Amazon Glacier Lets You Back Up Your Entire Photo Library on the Cheap

The number one reason for data loss is human error, and one of the other major reasons is the failure of storage mediums. When examining ways to store digital photos for a lifetime back in 2009, we noted that entrusting your data to the servers and engineers of major cloud companies (e.g. Amazon and its S3) was a better option than trying to back up your data yourself. Even though Amazon’s S3 has long been an attractive option — after all, many online photo sharing services use it for storing your data — its pricing of around around $0.14/GB/month means that storing just a terabyte costs $100+/month.

That changes today with the introduction of Amazon Glacier. It’s a new uber-low-cost storage service for people who just want a place to dump their data without having to worry about it. Pricing starts at a crazy-low $0.01/GB/month.

If you have 5 terabytes of data you need to back up, you’ll only be paying $50 per month instead of the $550+ you’d be paying with S3.

The tradeoff of the whole thing is that the service is geared towards long term archiving and infrequently accessed data. Reading the data is extremely slow, so it’s great for keeping your data safe long term but not for you if you need to constantly work with the images.

Here’s what Amazon’s senior cloud computing manager Jeff Barr says about the service:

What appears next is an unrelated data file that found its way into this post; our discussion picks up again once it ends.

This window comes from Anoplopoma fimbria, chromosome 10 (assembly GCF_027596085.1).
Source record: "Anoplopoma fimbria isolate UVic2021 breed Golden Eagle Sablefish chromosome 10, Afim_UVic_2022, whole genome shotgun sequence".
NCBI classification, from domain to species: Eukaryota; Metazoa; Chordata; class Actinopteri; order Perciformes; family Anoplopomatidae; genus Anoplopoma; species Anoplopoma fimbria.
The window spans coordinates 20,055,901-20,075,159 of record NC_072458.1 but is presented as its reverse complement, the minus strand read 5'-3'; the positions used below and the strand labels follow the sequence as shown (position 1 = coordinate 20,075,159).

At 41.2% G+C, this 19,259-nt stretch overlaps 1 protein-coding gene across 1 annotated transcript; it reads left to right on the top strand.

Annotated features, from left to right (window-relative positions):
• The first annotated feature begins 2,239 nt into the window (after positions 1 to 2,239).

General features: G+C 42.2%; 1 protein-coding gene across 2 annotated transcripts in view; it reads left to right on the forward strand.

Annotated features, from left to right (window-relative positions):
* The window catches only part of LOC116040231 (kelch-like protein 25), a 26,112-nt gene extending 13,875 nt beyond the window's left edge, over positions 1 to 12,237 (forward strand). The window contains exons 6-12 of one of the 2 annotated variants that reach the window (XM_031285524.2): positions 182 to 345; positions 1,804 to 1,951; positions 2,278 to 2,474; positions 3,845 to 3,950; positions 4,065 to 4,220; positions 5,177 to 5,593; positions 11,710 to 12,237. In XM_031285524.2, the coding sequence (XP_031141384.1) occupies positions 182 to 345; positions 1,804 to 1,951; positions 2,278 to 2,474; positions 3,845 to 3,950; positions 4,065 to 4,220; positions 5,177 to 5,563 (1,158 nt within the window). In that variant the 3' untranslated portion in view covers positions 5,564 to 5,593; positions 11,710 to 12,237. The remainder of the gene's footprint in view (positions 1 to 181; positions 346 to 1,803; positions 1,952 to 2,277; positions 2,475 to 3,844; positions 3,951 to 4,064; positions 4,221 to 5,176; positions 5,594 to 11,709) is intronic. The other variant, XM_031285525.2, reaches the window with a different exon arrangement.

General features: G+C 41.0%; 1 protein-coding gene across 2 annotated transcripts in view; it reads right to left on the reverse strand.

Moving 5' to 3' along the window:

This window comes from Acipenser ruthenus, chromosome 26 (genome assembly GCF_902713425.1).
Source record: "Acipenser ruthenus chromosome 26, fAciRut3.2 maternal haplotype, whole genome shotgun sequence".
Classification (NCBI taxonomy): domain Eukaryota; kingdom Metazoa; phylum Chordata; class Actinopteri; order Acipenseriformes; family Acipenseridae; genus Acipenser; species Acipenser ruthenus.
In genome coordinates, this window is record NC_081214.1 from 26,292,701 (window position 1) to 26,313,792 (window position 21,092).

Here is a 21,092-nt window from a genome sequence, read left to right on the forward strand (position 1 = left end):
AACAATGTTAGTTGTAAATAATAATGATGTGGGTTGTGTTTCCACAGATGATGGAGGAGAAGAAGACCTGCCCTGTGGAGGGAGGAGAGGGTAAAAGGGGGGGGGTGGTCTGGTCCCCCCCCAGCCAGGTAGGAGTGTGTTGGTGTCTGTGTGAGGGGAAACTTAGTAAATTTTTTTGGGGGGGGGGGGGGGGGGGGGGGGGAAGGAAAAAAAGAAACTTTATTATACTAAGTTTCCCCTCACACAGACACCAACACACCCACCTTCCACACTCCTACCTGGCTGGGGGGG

Glacier will store your data with high durability (the service is designed to provide average annual durability of 99.999999999% per archive). Behind the scenes, Glacier performs systematic data integrity checks and heals itself as necessary with no intervention on your part. There’s plenty of redundancy and Glacier can sustain the concurrent loss of data in two facilities.

[…] S3 is optimized for rapid retrieval (generally tens to hundreds of milliseconds per request). Glacier is not (we didn’t call it Glacier for nothing). With Glacier, your retrieval requests are queued up and honored at a somewhat leisurely pace. Your archive will be available for downloading in 3 to 5 hours.

Until some consumer-oriented apps are available, using the service might be a bit difficult for non-techie folk. Once they are, however, this looks like it will be one heck of an option for making sure your digital files live as long as you do.

Image credit: Glacier, South Shetlands by Alistair Knock